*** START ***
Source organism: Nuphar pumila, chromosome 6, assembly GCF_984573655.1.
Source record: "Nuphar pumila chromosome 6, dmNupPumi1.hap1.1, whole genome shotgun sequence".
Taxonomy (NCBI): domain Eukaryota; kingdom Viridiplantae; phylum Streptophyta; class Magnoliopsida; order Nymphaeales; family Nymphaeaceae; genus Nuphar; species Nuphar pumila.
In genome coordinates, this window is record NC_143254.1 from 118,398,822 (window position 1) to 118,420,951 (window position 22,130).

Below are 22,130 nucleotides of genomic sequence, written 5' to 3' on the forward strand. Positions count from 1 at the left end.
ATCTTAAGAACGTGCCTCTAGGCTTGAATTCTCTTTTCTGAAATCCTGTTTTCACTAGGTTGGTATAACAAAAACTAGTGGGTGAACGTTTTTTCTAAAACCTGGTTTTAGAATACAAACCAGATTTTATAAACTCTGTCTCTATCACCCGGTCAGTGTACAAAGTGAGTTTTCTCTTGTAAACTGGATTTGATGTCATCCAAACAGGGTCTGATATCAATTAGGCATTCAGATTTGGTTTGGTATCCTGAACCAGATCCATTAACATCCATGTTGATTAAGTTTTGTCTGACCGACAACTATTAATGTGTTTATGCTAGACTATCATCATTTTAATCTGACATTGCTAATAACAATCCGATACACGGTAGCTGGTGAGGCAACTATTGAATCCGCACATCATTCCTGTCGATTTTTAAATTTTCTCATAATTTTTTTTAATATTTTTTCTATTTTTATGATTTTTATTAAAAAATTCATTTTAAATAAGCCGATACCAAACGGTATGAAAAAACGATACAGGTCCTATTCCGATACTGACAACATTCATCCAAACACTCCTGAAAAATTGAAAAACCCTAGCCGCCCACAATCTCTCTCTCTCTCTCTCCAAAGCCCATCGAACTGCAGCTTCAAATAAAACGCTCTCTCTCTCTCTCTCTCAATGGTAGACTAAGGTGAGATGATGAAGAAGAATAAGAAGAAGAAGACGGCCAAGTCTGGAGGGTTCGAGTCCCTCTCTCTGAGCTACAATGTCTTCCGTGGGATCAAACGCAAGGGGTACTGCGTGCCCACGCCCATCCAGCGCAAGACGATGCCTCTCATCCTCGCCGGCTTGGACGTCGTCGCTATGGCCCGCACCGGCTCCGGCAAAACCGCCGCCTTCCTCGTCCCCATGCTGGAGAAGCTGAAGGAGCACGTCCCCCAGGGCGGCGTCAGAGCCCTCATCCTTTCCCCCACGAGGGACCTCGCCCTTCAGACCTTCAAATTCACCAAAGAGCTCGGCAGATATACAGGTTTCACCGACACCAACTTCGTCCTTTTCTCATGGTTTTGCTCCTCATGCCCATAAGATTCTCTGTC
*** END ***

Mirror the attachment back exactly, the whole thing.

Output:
Source organism: Nuphar pumila, chromosome 6, assembly GCF_984573655.1.
Source record: "Nuphar pumila chromosome 6, dmNupPumi1.hap1.1, whole genome shotgun sequence".
Taxonomy (NCBI): domain Eukaryota; kingdom Viridiplantae; phylum Streptophyta; class Magnoliopsida; order Nymphaeales; family Nymphaeaceae; genus Nuphar; species Nuphar pumila.
In genome coordinates, this window is record NC_143254.1 from 118,398,822 (window position 1) to 118,420,951 (window position 22,130).

Below are 22,130 nucleotides of genomic sequence, written 5' to 3' on the forward strand. Positions count from 1 at the left end.
ATCTTAAGAACGTGCCTCTAGGCTTGAATTCTCTTTTCTGAAATCCTGTTTTCACTAGGTTGGTATAACAAAAACTAGTGGGTGAACGTTTTTTCTAAAACCTGGTTTTAGAATACAAACCAGATTTTATAAACTCTGTCTCTATCACCCGGTCAGTGTACAAAGTGAGTTTTCTCTTGTAAACTGGATTTGATGTCATCCAAACAGGGTCTGATATCAATTAGGCATTCAGATTTGGTTTGGTATCCTGAACCAGATCCATTAACATCCATGTTGATTAAGTTTTGTCTGACCGACAACTATTAATGTGTTTATGCTAGACTATCATCATTTTAATCTGACATTGCTAATAACAATCCGATACACGGTAGCTGGTGAGGCAACTATTGAATCCGCACATCATTCCTGTCGATTTTTAAATTTTCTCATAATTTTTTTTAATATTTTTTCTATTTTTATGATTTTTATTAAAAAATTCATTTTAAATAAGCCGATACCAAACGGTATGAAAAAACGATACAGGTCCTATTCCGATACTGACAACATTCATCCAAACACTCCTGAAAAATTGAAAAACCCTAGCCGCCCACAATCTCTCTCTCTCTCTCTCCAAAGCCCATCGAACTGCAGCTTCAAATAAAACGCTCTCTCTCTCTCTCTCTCAATGGTAGACTAAGGTGAGATGATGAAGAAGAATAAGAAGAAGAAGACGGCCAAGTCTGGAGGGTTCGAGTCCCTCTCTCTGAGCTACAATGTCTTCCGTGGGATCAAACGCAAGGGGTACTGCGTGCCCACGCCCATCCAGCGCAAGACGATGCCTCTCATCCTCGCCGGCTTGGACGTCGTCGCTATGGCCCGCACCGGCTCCGGCAAAACCGCCGCCTTCCTCGTCCCCATGCTGGAGAAGCTGAAGGAGCACGTCCCCCAGGGCGGCGTCAGAGCCCTCATCCTTTCCCCCACGAGGGACCTCGCCCTTCAGACCTTCAAATTCACCAAAGAGCTCGGCAGATATACAGGTTTCACCGACACCAACTTCGTCCTTTTCTCATGGTTTTGCTCCTCATGCCCATAAGATTCTCTGTC